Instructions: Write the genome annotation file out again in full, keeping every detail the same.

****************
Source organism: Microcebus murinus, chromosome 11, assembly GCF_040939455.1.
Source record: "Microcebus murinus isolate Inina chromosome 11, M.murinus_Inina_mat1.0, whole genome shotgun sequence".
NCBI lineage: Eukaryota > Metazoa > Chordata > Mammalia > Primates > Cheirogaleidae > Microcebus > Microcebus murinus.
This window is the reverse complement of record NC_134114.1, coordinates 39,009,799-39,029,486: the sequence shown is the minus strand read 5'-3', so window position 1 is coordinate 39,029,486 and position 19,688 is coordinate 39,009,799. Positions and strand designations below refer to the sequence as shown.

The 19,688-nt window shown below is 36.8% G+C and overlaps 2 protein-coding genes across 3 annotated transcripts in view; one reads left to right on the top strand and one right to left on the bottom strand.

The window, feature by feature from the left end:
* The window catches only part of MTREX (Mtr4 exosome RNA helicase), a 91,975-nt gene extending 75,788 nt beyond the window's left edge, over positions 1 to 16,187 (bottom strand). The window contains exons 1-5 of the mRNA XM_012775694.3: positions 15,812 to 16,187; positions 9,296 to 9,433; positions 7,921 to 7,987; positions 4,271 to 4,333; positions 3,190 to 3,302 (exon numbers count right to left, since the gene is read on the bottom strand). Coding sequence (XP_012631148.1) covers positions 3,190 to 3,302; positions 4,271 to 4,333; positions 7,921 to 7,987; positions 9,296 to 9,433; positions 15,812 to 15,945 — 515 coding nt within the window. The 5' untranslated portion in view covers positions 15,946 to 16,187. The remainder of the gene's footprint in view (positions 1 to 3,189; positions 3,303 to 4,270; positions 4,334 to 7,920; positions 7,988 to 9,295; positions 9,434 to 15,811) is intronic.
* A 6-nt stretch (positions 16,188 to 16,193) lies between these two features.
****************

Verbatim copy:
Source organism: Microcebus murinus, chromosome 11, assembly GCF_040939455.1.
Source record: "Microcebus murinus isolate Inina chromosome 11, M.murinus_Inina_mat1.0, whole genome shotgun sequence".
NCBI lineage: Eukaryota > Metazoa > Chordata > Mammalia > Primates > Cheirogaleidae > Microcebus > Microcebus murinus.
This window is the reverse complement of record NC_134114.1, coordinates 39,009,799-39,029,486: the sequence shown is the minus strand read 5'-3', so window position 1 is coordinate 39,029,486 and position 19,688 is coordinate 39,009,799. Positions and strand designations below refer to the sequence as shown.

The 19,688-nt window shown below is 36.8% G+C and overlaps 2 protein-coding genes across 3 annotated transcripts in view; one reads left to right on the top strand and one right to left on the bottom strand.

The window, feature by feature from the left end:
* The window catches only part of MTREX (Mtr4 exosome RNA helicase), a 91,975-nt gene extending 75,788 nt beyond the window's left edge, over positions 1 to 16,187 (bottom strand). The window contains exons 1-5 of the mRNA XM_012775694.3: positions 15,812 to 16,187; positions 9,296 to 9,433; positions 7,921 to 7,987; positions 4,271 to 4,333; positions 3,190 to 3,302 (exon numbers count right to left, since the gene is read on the bottom strand). Coding sequence (XP_012631148.1) covers positions 3,190 to 3,302; positions 4,271 to 4,333; positions 7,921 to 7,987; positions 9,296 to 9,433; positions 15,812 to 15,945 — 515 coding nt within the window. The 5' untranslated portion in view covers positions 15,946 to 16,187. The remainder of the gene's footprint in view (positions 1 to 3,189; positions 3,303 to 4,270; positions 4,334 to 7,920; positions 7,988 to 9,295; positions 9,434 to 15,811) is intronic.
* A 6-nt stretch (positions 16,188 to 16,193) lies between these two features.